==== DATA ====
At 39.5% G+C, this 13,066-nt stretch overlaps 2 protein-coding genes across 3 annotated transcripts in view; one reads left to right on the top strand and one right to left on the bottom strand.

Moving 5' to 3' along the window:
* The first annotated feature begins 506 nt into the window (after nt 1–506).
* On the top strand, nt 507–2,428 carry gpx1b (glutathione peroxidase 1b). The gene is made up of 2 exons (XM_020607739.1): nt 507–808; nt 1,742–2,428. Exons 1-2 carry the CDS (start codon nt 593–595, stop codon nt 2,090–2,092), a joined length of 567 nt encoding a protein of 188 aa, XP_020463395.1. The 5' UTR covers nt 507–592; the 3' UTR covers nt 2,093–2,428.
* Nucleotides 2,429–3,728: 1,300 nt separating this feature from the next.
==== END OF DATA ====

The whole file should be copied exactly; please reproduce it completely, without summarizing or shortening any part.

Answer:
At 39.5% G+C, this 13,066-nt stretch overlaps 2 protein-coding genes across 3 annotated transcripts in view; one reads left to right on the top strand and one right to left on the bottom strand.

Moving 5' to 3' along the window:
* The first annotated feature begins 506 nt into the window (after nt 1–506).
* On the top strand, nt 507–2,428 carry gpx1b (glutathione peroxidase 1b). The gene is made up of 2 exons (XM_020607739.1): nt 507–808; nt 1,742–2,428. Exons 1-2 carry the CDS (start codon nt 593–595, stop codon nt 2,090–2,092), a joined length of 567 nt encoding a protein of 188 aa, XP_020463395.1. The 5' UTR covers nt 507–592; the 3' UTR covers nt 2,093–2,428.
* Nucleotides 2,429–3,728: 1,300 nt separating this feature from the next.